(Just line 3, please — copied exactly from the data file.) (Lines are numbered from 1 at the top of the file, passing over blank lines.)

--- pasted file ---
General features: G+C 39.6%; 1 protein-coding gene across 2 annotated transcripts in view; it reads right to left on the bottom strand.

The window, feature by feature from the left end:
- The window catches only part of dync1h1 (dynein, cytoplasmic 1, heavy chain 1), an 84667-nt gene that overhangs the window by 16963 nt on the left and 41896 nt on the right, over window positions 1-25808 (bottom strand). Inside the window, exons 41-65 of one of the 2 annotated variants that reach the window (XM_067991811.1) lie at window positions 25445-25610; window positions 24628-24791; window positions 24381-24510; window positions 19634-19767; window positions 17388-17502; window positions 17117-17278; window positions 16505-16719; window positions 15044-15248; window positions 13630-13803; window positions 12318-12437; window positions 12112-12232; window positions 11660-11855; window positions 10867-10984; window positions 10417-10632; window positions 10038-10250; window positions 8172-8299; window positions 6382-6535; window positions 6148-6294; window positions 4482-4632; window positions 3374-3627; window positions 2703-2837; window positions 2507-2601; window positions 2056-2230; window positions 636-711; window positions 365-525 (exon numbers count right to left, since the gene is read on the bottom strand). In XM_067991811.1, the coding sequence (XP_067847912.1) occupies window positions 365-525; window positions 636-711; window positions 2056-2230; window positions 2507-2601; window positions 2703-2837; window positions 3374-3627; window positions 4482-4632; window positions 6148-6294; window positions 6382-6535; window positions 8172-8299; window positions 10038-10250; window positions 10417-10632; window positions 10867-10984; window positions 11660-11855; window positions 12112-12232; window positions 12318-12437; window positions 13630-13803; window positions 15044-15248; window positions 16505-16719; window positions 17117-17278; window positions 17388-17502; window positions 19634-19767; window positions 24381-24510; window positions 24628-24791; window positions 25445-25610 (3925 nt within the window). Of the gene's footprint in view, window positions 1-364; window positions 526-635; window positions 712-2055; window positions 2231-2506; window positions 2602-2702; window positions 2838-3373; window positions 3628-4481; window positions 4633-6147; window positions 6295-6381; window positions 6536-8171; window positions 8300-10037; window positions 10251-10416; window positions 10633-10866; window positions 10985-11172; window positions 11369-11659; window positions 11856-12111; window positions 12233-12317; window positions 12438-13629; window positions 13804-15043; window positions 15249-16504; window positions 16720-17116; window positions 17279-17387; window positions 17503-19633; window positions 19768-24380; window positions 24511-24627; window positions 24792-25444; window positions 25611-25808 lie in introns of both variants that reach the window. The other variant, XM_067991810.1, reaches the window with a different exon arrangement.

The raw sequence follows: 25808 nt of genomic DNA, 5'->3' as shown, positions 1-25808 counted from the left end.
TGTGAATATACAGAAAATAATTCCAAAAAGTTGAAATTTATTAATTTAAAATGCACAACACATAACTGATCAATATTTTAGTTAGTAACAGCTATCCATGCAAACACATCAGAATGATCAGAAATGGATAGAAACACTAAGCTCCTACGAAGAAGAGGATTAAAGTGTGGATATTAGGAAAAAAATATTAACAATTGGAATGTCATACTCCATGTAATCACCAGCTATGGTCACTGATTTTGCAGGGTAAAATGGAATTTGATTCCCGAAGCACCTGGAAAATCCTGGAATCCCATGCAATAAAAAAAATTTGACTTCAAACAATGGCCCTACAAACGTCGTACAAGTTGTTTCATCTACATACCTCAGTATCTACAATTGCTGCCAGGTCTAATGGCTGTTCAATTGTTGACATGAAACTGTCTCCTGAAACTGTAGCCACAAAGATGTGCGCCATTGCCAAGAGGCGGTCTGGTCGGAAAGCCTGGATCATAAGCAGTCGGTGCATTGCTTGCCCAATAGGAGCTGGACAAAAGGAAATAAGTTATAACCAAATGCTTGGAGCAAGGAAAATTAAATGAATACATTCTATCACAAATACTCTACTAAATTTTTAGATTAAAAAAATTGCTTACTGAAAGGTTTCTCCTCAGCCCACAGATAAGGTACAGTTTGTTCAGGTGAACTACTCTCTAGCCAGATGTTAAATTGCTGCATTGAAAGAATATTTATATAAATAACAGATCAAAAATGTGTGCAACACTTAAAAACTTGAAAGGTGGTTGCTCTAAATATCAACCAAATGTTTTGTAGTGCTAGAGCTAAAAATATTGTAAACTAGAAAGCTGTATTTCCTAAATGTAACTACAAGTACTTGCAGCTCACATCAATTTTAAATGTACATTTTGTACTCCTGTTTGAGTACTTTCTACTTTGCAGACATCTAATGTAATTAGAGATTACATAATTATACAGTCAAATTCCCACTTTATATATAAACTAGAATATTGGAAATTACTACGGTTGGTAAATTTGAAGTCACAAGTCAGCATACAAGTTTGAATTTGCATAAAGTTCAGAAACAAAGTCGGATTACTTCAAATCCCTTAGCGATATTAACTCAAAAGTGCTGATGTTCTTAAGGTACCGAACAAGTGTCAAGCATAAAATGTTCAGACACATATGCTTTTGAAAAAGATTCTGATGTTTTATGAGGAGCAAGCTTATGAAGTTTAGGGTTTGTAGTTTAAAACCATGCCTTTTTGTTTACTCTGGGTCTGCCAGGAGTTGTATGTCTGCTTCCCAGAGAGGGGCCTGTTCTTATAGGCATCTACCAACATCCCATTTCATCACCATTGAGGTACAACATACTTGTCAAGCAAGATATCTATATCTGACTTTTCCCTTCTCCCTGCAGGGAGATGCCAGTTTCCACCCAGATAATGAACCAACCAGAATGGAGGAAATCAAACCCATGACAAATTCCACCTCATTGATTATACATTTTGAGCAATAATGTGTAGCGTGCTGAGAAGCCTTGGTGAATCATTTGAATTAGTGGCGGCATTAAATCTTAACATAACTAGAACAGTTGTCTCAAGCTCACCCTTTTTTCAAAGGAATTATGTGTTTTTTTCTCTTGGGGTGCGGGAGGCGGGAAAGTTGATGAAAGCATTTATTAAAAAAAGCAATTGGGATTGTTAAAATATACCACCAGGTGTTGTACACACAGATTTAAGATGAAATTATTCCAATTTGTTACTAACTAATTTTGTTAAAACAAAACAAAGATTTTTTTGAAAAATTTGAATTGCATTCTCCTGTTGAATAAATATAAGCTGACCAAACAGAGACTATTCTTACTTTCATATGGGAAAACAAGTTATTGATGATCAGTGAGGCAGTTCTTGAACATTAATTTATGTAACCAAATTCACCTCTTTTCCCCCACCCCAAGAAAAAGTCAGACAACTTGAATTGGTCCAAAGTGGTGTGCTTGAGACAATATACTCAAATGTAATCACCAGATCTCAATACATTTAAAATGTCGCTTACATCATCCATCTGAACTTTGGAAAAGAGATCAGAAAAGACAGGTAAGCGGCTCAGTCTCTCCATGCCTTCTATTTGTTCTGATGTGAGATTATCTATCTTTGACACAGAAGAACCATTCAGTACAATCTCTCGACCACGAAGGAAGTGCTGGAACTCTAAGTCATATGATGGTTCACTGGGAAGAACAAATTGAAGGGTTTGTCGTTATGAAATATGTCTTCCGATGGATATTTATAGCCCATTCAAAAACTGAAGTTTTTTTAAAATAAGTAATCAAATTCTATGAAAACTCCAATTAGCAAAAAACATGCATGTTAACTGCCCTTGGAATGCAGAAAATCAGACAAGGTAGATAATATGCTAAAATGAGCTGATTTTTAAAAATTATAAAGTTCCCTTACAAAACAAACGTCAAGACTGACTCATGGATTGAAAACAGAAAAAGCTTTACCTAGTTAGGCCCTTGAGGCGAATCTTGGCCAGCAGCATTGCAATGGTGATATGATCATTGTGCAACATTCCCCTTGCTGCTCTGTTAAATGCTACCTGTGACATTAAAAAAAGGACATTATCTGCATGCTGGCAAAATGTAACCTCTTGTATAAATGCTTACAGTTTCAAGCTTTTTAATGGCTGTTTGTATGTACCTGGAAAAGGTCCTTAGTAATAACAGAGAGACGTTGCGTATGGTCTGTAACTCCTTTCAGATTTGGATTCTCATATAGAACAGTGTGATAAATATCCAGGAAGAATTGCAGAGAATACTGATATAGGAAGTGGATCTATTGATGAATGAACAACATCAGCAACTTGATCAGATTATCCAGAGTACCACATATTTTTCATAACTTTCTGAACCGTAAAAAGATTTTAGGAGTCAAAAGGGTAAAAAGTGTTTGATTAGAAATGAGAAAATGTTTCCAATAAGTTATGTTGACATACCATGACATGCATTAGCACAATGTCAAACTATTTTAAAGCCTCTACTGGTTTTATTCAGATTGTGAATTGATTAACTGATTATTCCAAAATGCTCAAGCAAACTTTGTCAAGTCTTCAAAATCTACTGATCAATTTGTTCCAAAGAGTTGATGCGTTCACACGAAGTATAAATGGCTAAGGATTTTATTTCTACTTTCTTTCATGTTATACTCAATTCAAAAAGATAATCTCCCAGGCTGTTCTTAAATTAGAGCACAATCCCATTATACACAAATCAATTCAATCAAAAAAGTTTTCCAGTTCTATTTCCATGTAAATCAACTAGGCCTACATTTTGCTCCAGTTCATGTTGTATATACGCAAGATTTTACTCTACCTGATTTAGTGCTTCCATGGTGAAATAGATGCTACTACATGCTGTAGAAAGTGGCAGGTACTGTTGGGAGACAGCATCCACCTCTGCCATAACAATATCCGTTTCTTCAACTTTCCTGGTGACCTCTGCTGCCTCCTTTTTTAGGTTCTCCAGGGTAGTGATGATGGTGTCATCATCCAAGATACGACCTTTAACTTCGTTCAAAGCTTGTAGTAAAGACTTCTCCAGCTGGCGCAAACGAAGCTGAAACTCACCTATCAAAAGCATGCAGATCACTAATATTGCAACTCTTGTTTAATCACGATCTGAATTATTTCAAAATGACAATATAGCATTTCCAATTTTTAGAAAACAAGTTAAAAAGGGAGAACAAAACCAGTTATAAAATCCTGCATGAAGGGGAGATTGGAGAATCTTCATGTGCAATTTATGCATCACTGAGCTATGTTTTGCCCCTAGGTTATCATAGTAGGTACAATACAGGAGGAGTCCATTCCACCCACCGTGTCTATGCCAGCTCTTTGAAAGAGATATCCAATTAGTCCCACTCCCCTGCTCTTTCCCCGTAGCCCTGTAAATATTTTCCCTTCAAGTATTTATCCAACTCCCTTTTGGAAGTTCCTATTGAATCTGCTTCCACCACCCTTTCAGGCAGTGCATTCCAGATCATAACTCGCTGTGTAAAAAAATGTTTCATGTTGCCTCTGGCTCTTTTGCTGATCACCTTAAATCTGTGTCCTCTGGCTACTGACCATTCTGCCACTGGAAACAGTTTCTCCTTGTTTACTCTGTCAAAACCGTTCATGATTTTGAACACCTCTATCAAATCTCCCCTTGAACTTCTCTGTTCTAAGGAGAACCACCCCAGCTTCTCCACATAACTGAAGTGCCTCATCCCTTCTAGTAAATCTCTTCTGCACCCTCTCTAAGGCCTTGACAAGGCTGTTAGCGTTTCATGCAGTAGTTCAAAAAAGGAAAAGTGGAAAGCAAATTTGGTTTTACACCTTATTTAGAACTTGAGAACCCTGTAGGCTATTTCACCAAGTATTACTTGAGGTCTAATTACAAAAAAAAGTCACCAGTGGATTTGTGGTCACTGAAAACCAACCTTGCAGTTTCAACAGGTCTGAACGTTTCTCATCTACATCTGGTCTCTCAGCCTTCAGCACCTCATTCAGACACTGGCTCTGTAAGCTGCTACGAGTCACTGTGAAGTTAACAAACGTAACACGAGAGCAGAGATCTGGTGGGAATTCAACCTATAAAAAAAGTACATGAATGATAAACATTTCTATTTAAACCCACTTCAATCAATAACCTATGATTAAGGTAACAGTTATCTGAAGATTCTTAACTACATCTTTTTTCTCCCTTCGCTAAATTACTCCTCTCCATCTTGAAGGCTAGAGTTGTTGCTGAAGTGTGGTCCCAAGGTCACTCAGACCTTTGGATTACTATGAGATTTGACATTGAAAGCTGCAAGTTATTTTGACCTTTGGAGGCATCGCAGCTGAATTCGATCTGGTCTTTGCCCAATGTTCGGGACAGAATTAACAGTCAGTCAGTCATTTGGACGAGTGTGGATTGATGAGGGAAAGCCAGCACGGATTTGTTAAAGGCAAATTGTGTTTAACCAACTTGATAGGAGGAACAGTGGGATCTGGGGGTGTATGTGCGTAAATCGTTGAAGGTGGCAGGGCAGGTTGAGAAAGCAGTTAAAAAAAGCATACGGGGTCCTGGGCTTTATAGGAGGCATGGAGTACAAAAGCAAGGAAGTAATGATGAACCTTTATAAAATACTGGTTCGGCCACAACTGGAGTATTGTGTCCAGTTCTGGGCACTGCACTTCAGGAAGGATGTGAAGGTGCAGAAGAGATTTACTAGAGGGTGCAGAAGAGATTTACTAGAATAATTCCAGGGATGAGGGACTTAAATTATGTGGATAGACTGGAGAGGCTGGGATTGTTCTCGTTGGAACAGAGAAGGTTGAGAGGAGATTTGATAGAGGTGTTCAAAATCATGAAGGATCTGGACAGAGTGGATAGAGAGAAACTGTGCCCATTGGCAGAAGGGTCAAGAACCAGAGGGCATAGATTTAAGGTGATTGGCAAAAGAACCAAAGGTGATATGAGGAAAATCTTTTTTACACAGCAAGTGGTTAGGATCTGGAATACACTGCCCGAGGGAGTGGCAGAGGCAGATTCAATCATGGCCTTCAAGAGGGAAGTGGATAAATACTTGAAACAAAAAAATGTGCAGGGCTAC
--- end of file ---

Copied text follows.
- The window catches only part of dync1h1 (dynein, cytoplasmic 1, heavy chain 1), an 84667-nt gene that overhangs the window by 16963 nt on the left and 41896 nt on the right, over window positions 1-25808 (bottom strand). Inside the window, exons 41-65 of one of the 2 annotated variants that reach the window (XM_067991811.1) lie at window positions 25445-25610; window positions 24628-24791; window positions 24381-24510; window positions 19634-19767; window positions 17388-17502; window positions 17117-17278; window positions 16505-16719; window positions 15044-15248; window positions 13630-13803; window positions 12318-12437; window positions 12112-12232; window positions 11660-11855; window positions 10867-10984; window positions 10417-10632; window positions 10038-10250; window positions 8172-8299; window positions 6382-6535; window positions 6148-6294; window positions 4482-4632; window positions 3374-3627; window positions 2703-2837; window positions 2507-2601; window positions 2056-2230; window positions 636-711; window positions 365-525 (exon numbers count right to left, since the gene is read on the bottom strand). In XM_067991811.1, the coding sequence (XP_067847912.1) occupies window positions 365-525; window positions 636-711; window positions 2056-2230; window positions 2507-2601; window positions 2703-2837; window positions 3374-3627; window positions 4482-4632; window positions 6148-6294; window positions 6382-6535; window positions 8172-8299; window positions 10038-10250; window positions 10417-10632; window positions 10867-10984; window positions 11660-11855; window positions 12112-12232; window positions 12318-12437; window positions 13630-13803; window positions 15044-15248; window positions 16505-16719; window positions 17117-17278; window positions 17388-17502; window positions 19634-19767; window positions 24381-24510; window positions 24628-24791; window positions 25445-25610 (3925 nt within the window). Of the gene's footprint in view, window positions 1-364; window positions 526-635; window positions 712-2055; window positions 2231-2506; window positions 2602-2702; window positions 2838-3373; window positions 3628-4481; window positions 4633-6147; window positions 6295-6381; window positions 6536-8171; window positions 8300-10037; window positions 10251-10416; window positions 10633-10866; window positions 10985-11172; window positions 11369-11659; window positions 11856-12111; window positions 12233-12317; window positions 12438-13629; window positions 13804-15043; window positions 15249-16504; window positions 16720-17116; window positions 17279-17387; window positions 17503-19633; window positions 19768-24380; window positions 24511-24627; window positions 24792-25444; window positions 25611-25808 lie in introns of both variants that reach the window. The other variant, XM_067991810.1, reaches the window with a different exon arrangement.